Tuesday, 9 September 2008

A little bit of culture

Over the last couple of weeks I have had comments and emails from people asking about building techniques in Belgium and saying that they think renovating a house in Belgium sounds more romantic than in the US LOL! So I decided every now and again that I would post a little bit about the culture/habits/traditions in Belgium and this is definitely one of them.

Spek. The staple of every good Belgian farmers diet! This is the real deal lying in it's package on my kitchen counter waiting to be devoured (macro came out pretty good huh?). It's salted, streaky bacon sliced to approx 1cm thick. One of the first times I came to Belgium and stayed with my now in-laws they served this up proudly for breakfast fried in a pan. Me, being used to Danish bacon with my greasy spoon UK breakfast, proceeded to cut out all of the fat which left me with about two mouth fulls of meat out of a huge pile 'spek'. Needless to say in-laws thought us English where a funny bunch! The only other time I had ever eten streaky bacon was when it was wrapped around a turkey. Now my DH likes it cooked slowly in a frying pan until it is crispy and hard, then you can just pick it up in your fingers and chew on it like a snack. When I fry it I don't add any oil or margarine and by the time it's finished cooking there is about 1/2 cup of oil to drain off. We probably only have it once every two months or so. My FIL still cooks it traditionally, in butter, and then dips his bread in the 'sauce' left in the pan, then it's time to ring 911 clutching your chest :) Very often it's eaten with applesauce, cooked red cabbage and boiled potatoes. There is even a saying 'de kat op het spek binden' which translates 'don't tie the bacon to the cat' literally don't get in the way of temptation.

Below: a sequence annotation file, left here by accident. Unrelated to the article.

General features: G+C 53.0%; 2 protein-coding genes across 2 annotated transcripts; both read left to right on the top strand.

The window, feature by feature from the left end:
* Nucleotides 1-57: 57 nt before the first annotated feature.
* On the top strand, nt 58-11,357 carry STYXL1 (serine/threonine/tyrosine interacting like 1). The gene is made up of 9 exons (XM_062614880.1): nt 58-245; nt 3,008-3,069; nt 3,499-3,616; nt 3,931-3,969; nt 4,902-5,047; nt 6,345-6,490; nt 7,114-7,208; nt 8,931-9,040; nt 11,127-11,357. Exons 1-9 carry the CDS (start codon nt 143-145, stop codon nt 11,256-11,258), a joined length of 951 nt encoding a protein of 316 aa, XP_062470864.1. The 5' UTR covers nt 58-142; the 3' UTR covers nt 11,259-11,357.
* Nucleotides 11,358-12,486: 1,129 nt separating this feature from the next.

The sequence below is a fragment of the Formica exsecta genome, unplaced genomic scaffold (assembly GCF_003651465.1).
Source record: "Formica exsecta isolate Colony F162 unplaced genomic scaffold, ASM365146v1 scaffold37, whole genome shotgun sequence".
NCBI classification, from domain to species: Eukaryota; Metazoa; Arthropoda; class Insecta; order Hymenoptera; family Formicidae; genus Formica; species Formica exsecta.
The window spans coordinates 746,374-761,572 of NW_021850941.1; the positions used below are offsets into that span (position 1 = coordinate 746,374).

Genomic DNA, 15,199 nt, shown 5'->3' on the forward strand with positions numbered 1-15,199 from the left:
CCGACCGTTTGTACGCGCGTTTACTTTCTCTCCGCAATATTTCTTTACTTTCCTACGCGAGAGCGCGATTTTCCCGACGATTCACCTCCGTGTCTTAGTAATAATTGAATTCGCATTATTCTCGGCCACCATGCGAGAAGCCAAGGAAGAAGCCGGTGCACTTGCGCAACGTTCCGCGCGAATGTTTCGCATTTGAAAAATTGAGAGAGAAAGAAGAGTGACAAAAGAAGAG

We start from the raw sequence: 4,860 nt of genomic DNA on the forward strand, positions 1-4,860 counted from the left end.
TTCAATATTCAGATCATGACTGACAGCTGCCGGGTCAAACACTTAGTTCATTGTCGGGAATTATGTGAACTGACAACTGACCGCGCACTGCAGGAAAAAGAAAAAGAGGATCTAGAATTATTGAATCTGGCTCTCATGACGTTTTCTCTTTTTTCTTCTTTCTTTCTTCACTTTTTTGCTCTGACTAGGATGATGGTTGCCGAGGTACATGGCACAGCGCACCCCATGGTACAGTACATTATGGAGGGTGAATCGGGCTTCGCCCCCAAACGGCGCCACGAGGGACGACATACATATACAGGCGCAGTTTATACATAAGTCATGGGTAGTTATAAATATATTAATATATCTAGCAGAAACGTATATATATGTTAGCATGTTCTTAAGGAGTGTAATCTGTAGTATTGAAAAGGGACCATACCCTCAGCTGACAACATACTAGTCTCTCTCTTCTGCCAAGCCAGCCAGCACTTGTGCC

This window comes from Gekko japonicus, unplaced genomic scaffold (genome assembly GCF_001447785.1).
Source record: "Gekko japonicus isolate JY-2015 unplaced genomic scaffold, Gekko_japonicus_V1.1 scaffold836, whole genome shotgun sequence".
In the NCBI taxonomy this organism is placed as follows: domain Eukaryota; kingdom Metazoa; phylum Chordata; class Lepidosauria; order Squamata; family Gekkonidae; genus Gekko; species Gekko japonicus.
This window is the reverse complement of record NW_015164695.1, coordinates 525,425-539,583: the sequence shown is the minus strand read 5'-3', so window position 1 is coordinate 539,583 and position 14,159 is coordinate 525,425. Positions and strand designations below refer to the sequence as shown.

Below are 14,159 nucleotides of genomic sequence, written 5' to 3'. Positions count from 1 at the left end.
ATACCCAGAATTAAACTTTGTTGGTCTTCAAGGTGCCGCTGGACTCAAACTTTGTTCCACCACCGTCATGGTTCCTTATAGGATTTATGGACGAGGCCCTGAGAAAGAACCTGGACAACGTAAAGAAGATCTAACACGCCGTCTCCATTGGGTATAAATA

There are so many delicacies here, mussels and fries, Ardeen's pate, waffles, chocolate, beer and more, i'm even lucky enough to live in the pie capital of Belgium! Did you know that the Belgians invented 'french fries'. They truly are the best I have ever tasted, eaten with mayo of course. This blog could easily turn into a food blog! Have I got your taste buds tingling?